Identifying our State Fossil Emblem
In mid 2016, a scientific group met with paleontological representatives from each of the three universities (including Emeritus Professor Rod Wells), the two major state agencies (DSD, DEWNR) and the Museum. This group reviewed the Ediacaran biota and agreed on a number of criteria that would guide selection of a shortlist of potential state fossil emblems to present to the community.
The final four species shortlisted were Spriggina floundersi; Dickinsonia costata; Tribrachidium heraldicum; and Parvancorina. The shortlist had aesthetic appeal, represented a significant evolutionary development, and had a strong story to tell. Each of these species were quite different morphologically, subsequently it presented the community with a real option through an engaging process.
Public votes for the State Fossil Emblem were sourced from physical voting stations at the South Australian Museum and Ikara (Wilpena Pound), as well as through the State Government’s ‘YourSAy’ website.
Strong, enthusiastic and thoughtful responses were received during the two-month voting period with a total of 3,571 votes received.
An equal spread of male and female respondents, aged from under 9 to 80+ and residing in both metro and rural locations, provided insightful reasons for selecting their favourite short-listed fossil.
When voting respondents were given the opportunity to provide the rationale for their vote. Voters primarily identified a strong preference for a specimen that is unique to South Australia. The Flinders Ranges provide the best exposed, most accessible and geologically complete context for Ediacara fossils anywhere on Earth. Moreover, their aesthetic appeal and evolutionary significance were also strong reasons for their voting preference.
With 49% of the overall vote, Spriggina-floundersi was a resounding favourite of respondents, subsequently Spriggina-floundersi has been adopted as South Australia’s newest State Emblem, our State Fossil Emblem.
Found in the iconic sandstone rock formation that holds key landmarks in Adnyamathanha traditional stories of origin in the Flinders Ranges, Spriggina-floundersi was the first know Ediacaran animal with an identifiable head and segmented body, and a possible precursor to all arthropods: animals with jointed appendages, segmented bodies and external skeletons.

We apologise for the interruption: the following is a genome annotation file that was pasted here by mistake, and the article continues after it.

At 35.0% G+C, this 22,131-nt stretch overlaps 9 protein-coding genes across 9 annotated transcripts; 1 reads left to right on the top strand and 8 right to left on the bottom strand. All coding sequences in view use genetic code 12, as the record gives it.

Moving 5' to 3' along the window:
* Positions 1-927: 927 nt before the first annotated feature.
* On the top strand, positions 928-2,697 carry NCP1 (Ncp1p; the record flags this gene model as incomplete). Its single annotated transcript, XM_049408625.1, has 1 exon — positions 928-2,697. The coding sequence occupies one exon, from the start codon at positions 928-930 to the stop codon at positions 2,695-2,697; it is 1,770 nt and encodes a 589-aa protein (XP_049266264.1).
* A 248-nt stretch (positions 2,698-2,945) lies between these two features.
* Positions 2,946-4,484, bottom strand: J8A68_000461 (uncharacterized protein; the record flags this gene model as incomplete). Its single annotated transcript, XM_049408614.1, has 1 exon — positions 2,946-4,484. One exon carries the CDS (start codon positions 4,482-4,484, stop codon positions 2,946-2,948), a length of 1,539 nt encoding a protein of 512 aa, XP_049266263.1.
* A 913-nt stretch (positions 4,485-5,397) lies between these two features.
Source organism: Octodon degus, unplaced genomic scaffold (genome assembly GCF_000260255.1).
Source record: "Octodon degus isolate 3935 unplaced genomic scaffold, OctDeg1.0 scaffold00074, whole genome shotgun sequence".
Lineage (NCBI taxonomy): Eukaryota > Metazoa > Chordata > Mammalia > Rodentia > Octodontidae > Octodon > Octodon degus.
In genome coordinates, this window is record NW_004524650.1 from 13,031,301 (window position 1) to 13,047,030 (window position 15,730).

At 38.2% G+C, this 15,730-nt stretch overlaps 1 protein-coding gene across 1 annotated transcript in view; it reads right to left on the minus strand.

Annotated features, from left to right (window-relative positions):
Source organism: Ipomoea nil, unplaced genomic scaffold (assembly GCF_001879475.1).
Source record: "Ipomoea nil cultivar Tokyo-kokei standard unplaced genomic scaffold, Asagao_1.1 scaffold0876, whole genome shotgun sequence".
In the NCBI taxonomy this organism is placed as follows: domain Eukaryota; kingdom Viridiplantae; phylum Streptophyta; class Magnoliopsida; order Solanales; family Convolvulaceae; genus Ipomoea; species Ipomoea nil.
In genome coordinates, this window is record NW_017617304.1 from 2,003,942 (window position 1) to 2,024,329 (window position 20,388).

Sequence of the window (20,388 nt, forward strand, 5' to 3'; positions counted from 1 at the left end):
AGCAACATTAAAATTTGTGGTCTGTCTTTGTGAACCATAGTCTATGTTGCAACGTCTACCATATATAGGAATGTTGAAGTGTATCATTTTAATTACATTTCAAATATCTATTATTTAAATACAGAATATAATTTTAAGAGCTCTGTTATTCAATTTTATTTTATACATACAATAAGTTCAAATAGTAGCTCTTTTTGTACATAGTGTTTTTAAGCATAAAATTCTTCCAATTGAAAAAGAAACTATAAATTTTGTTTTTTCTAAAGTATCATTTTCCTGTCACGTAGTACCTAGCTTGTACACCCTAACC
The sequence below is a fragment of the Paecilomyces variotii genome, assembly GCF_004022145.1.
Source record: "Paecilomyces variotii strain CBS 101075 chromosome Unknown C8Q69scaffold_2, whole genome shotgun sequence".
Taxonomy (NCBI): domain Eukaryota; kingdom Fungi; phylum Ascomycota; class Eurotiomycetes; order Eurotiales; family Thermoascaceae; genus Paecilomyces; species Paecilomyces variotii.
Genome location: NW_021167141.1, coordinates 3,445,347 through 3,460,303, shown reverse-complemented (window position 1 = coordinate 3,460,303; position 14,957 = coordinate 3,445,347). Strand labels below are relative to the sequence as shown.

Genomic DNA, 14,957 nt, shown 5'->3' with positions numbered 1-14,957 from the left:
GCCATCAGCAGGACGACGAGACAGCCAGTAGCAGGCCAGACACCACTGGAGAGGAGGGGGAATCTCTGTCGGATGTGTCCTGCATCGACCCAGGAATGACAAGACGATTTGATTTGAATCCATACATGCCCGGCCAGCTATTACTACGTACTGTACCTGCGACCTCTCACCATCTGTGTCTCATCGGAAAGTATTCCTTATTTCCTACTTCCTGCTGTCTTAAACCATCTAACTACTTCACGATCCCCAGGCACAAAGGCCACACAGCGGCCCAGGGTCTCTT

Arguably the head of Spriggina is the earliest evidence of a brain and concentration of sensory organs. It is unique to South Australia.
Spriggina is named in honour of the late Dr Reg. Sprigg, South Australia’s famous entrepreneurial geologist who pioneered uranium mining, and the search for oil and gas throughout that State. Sprigg also established Australia’s first private sanctuary to conserve the unique natural heritage of the Arkaroola region.
Sir David Attenborough & South Australia’s Fossil Heritage
The international significance of South Australia’s fossil heritage is well known to Sir David Attenborough. On more than one occasion Sir David has visited South Australia, specifically the South Australian Museum and our fossil sites to see for himself the first origins of life.
Fittingly, Sir David has provided us with a statement in relation to Spriggina-floundersi:
‘Spriggina is one of the first known animals to have lived on Earth. Its head and segmented body suggest that it may well have had a rudimentary brain, making it, perhaps, the earliest evidence of intelligent life in the history of our planet. It was named after the late Reginald Sprigg, the pioneering South Australian geologist who first recognised that it, and other fossils that he found in the Ediacara hills, are among the oldest known large organisms on Earth. So Spriggina’s fame and importance make it a very fitting State Fossil Emblem for South Australia.’
Sir David Attenborough, February 2017.